First, having a Christian flavor of something, be it music or merchandise, does little to differentiate Christians and Christianity from the rest of the world.  There are two sides to this coin:

  1. On the first side, in our choice-saturated consumer culture, Christianity can appear as just another lifestyle choice among many; one more product on the shelf, similarly packaged and priced along side others.
  2. On the second side, Christianity is finding a touch-point with the world around it.  “Hey, you like video games?  We do too!”  Herein is an expression (though perhaps unintended) of the sentiment that Christians are really “normal” people, who enjoy and interact with many of the same things found in the secular world.  I’ve had much success building relationships through interests I’ve shared along these lines.

Second, we also have to remember that there are few, if any, “neutral” carriers out there (I’m a broken record,sorry).  Whatever we adopt carries with it certain assumptions or other baggage with it.  As one example, for Guitar Praise, consider the enjoyment one achieves through escaping into a fantasy world where one is “playing” the guitar with great proficiency.  In reality, of course, learning to play the guitar well would require hours of diligent practice; something that is not always fun.  With Guitar Praise, we get the superficial “glory” that would otherwise only be acheived through hours of hard work.  Note also that true musical success comes to most as a mixed bag, full of other unpleansatries which I’m sure the game ignores.  I’m reminded here of EPCOT’s “World Showcase”:  You get the glory of (superficially) traveling around the world with none of the headache (and I’m not just talking about jet lag).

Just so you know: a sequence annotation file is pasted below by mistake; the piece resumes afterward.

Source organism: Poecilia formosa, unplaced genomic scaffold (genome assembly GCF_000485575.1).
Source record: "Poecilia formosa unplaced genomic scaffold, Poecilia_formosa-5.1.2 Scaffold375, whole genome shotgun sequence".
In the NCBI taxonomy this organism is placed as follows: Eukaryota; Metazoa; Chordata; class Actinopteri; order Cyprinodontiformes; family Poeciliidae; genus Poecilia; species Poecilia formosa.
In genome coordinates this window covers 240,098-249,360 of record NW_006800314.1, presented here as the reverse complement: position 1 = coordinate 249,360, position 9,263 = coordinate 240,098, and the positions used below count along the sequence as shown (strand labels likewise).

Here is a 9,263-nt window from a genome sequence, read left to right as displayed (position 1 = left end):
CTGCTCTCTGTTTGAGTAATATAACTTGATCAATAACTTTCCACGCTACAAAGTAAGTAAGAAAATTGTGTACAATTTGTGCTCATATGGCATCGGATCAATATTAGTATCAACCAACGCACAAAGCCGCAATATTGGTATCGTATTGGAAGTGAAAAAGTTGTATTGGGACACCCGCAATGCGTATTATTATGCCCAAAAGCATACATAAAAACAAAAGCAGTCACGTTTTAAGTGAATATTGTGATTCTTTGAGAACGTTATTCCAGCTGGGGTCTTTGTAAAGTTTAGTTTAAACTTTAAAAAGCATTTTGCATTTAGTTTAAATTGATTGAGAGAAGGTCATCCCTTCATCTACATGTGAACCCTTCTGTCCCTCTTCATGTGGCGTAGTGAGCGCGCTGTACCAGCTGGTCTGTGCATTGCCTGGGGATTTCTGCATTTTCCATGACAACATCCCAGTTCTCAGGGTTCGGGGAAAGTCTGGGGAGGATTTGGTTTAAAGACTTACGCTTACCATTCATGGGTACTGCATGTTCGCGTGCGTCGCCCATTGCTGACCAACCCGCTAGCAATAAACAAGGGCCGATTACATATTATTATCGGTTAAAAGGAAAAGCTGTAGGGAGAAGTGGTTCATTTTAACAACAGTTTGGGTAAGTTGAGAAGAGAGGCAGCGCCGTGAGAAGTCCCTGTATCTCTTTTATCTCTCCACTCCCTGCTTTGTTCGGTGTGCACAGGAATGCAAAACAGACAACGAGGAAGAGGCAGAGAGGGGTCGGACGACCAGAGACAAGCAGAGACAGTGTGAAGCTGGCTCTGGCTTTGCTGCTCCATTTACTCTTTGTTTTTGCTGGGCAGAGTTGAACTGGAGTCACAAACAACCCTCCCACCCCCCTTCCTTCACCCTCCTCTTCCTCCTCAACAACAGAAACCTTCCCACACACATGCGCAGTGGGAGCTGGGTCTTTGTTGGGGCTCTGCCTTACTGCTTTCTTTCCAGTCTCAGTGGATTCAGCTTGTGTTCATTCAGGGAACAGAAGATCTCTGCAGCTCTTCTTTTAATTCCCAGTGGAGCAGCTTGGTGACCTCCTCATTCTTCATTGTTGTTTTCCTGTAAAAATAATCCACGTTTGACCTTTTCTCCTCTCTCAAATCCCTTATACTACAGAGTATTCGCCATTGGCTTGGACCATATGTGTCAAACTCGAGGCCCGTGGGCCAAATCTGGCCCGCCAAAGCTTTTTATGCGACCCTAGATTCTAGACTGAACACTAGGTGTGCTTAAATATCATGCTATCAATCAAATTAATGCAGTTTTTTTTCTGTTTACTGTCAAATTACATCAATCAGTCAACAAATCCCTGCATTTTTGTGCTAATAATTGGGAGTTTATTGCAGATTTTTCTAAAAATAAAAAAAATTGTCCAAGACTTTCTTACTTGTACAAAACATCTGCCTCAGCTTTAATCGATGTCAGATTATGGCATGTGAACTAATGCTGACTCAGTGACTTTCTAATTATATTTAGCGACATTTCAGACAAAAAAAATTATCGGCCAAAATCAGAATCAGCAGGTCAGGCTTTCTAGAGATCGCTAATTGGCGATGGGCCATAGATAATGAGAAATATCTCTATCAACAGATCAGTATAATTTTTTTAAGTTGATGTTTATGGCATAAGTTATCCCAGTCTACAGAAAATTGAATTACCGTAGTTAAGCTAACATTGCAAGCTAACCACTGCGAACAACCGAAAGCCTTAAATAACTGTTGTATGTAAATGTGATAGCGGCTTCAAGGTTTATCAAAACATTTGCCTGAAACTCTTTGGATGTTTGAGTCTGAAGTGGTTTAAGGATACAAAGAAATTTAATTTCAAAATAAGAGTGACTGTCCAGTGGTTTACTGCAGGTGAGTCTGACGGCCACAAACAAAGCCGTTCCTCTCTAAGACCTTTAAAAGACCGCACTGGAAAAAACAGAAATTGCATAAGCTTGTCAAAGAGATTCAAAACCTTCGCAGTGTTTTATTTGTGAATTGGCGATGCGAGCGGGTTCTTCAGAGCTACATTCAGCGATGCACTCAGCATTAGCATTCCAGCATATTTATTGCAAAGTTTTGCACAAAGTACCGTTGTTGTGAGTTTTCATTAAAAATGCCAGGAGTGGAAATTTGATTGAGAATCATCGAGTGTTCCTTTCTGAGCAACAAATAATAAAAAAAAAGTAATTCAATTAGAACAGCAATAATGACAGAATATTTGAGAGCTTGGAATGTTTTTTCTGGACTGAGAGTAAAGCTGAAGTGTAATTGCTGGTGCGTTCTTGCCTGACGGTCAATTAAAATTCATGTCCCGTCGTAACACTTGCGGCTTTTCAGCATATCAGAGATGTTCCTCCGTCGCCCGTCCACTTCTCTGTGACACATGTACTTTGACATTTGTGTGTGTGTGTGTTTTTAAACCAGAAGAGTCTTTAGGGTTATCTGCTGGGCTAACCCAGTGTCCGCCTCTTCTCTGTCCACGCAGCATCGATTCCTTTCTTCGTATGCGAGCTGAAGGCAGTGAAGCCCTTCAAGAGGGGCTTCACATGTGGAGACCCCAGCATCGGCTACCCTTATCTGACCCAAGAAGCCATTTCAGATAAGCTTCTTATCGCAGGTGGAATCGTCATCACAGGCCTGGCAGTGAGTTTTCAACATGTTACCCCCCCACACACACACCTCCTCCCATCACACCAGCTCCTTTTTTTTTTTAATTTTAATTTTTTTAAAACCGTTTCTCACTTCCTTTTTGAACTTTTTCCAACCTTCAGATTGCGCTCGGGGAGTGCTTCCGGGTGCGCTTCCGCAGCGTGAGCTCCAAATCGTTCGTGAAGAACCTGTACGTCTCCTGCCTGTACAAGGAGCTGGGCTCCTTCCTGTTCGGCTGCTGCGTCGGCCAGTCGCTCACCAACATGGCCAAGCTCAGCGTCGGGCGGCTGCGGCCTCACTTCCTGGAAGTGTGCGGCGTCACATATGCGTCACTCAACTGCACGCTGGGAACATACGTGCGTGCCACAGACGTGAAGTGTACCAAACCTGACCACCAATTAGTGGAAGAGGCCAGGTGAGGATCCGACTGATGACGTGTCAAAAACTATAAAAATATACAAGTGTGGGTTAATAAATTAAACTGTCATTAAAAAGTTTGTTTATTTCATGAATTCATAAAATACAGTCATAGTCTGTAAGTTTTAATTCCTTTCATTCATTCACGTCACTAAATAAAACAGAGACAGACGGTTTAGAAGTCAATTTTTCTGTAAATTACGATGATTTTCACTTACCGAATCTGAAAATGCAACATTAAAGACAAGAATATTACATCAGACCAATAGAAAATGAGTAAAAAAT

Third, we have to ask, ought Praise Hero (and its ilk) occupy the time and effort of Christians?  There is a slippery slope here.  On one end of the spectrum is the idea that any recreation, or time spent away from healing the sick and reading the Bible is intrinsically “lesser” than any obviously “Christian” activity.   Are not video games an tremendous waste of time?  Moreover, if our raison d’etre is to glorify God, how exactly does this game do that?  Is it not another distraction from our calling?  On the other end of the spectrum is the thought that it’s not intrinsically bad to rest (nay, it’s good; c.f., the Sabbath), and we need to punch out every now and then and relax.  I would only bring to bear two considerations:

  1. What are our time ratios?  What is the “time spent playing video games” to “time spent reading the Bible” ratio?  Does God favor a high one, or a low one?  Additionally, does one get attention to the peril of the other?  What gets a higher priority in our lives?
  2. There are other ways to “punch out and relax.”

Finally, I’m reminded of a quote from Thomas Oden’s How Africa Shaped the Christian Mind that Danny shared with me: “Orthodox Christianity has always had better things to do than simply echo the gifts that the despairing world wants to give to the church, or to borrow hungrily from the world’s constantly changing aspirations.”  Amen, anyone?

I am acutely aware of the fact that this post comes across as largely pejorative.  I am equally aware of the fact that there aren’t easy answers here, and I can understand why some might think Guitar Praise is a great idea (apart from the revenue it will generate).  As is my custom, I would simply urge my Christian readers to think Guitar Praise through, before it is condemned or…well…praised.  We must never forget that when Rome was Christianized in the 4th century, Christianity was also Romanized, and the results weren’t all positive.  So also, when we Christianize a product, idea or medium, we must remember that we too are subject to changes which are all too often ignored.